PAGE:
Programming the Mobile Web : Geolocation and Maps - Detecting the Location (part 1) - W3C Geolocation API

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Let’s take a look at some samples of the different techniques, and a multiplatform solution that will work for almost all devices. Table 1 analyzes browser compatibility with the different client techniques.
Table 1. Client geolocation API support list
Browser/platformClient geolocation support
SafariW3C Geolocation API from iOS 3.0
Android browserGears from Android 1.5 W3C Geolocation API from Android 2.0
Symbian/S60No support (available in widgets)
Nokia Series 40No support
webOSNo support (available in offline applications)
BlackBerryBlackBerry Location since 4.1

Gears since 5.0

W3C Geolocation API announced from 6.0
NetFrontNo support
Openwave (Myriad)No support
Internet ExplorerNo support (Gears optionally, if it’s installed)
Motorola Internet BrowserNo support
Opera MobileNo support (Gears optionally, if it’s installed)
Opera MiniNo support

1. W3C Geolocation API

The World Wide Web Consortium is working on a standard way to query the user’s position from JavaScript, called the Geolocation API. The API is still in draft at the time of this writing, but the draft status has not stopped some providers from using it: it has been implemented in Firefox since version 3.5, in mobile Safari since iOS version 3.0, and in the Android browser since 2.0. We should expect it to be implemented in more browsers in the future.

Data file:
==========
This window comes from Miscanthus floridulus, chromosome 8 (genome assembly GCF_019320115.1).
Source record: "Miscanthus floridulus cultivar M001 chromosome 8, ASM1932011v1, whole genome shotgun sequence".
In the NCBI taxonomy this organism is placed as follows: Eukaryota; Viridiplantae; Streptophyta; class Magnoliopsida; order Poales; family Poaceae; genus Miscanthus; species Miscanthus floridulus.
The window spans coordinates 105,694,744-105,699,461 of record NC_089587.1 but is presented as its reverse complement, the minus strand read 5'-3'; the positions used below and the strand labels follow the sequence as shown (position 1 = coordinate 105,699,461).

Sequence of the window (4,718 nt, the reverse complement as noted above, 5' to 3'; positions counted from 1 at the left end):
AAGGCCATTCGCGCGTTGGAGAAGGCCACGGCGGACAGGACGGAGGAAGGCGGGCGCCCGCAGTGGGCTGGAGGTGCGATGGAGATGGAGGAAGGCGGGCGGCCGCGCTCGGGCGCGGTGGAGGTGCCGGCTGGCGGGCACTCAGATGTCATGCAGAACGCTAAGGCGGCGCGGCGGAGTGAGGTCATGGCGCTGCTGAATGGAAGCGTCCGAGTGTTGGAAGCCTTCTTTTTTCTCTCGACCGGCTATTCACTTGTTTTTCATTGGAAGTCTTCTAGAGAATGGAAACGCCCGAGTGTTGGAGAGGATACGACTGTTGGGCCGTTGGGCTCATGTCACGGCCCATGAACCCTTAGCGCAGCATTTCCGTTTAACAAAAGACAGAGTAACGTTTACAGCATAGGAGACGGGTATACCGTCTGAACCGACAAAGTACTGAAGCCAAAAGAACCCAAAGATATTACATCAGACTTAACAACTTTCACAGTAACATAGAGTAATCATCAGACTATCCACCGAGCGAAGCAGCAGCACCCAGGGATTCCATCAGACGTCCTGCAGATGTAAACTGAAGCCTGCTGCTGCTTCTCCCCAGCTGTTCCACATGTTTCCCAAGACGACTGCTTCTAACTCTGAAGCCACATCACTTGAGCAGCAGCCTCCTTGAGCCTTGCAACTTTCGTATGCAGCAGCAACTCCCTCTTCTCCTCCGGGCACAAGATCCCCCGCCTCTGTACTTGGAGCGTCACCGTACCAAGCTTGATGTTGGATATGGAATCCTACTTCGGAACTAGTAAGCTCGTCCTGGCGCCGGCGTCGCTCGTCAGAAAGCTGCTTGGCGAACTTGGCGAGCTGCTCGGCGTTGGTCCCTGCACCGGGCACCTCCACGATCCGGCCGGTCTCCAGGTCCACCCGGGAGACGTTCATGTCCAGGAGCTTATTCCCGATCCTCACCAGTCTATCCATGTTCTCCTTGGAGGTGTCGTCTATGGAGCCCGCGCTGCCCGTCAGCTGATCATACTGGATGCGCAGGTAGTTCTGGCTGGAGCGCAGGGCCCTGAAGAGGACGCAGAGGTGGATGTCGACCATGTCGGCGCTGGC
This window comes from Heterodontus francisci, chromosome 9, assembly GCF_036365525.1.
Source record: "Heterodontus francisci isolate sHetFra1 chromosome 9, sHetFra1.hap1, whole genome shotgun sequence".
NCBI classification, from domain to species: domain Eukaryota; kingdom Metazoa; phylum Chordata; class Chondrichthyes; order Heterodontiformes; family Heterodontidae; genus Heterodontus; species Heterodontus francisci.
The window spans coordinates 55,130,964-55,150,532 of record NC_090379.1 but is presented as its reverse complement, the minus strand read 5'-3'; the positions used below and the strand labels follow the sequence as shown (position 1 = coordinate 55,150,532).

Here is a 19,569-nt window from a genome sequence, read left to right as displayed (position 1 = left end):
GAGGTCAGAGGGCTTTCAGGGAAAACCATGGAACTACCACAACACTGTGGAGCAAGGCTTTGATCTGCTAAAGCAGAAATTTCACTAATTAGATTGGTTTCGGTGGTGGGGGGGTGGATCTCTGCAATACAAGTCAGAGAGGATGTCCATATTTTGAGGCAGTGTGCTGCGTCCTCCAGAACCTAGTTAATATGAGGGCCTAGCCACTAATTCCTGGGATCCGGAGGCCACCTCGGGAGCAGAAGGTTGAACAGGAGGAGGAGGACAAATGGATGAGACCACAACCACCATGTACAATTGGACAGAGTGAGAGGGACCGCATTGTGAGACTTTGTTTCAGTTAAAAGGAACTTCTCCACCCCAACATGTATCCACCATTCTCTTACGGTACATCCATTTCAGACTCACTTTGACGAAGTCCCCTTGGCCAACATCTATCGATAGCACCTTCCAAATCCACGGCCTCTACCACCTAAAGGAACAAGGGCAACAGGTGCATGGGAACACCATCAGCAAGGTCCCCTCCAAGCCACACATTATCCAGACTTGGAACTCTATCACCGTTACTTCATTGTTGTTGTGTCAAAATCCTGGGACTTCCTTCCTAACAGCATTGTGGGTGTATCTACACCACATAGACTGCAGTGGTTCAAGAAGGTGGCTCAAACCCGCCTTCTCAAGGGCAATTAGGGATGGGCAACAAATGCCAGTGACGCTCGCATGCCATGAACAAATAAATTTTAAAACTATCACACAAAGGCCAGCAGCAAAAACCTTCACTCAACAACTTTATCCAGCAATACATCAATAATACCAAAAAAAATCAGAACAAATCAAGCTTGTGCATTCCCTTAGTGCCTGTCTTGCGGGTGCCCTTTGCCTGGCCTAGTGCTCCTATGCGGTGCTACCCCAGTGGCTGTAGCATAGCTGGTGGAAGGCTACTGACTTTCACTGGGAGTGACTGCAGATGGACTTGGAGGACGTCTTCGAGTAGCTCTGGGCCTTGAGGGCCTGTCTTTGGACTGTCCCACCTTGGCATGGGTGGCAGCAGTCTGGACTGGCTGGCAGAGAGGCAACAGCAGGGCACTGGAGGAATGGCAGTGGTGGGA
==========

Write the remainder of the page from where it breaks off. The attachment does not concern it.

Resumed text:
The Geolocation API doesn’t rely on one location technology. Instead, it allows the browser to decide which method it will use.

With this API implemented in a mobile browser, the navigator object in JavaScript will have a read-only property called geolocation that will allow us to interact with the API.


The Iris Browser (recently acquired by BlackBerry), the Bondi Widgets 1.0 API, the Nokia JavaScript Platform 2.0, the webOS DoJo framework, and Safari on iOS 3.0 are the mobile platforms currently supporting the W3C Geolocation API.

Location querying is an asynchronous process. It can take some time to get the user’s location (like in GPS); that’s why the API relies on callback functions to give us the latitude and longitude.

The user will need to give the site permission to obtain the geolocation data using the API, as shown in Figure 1.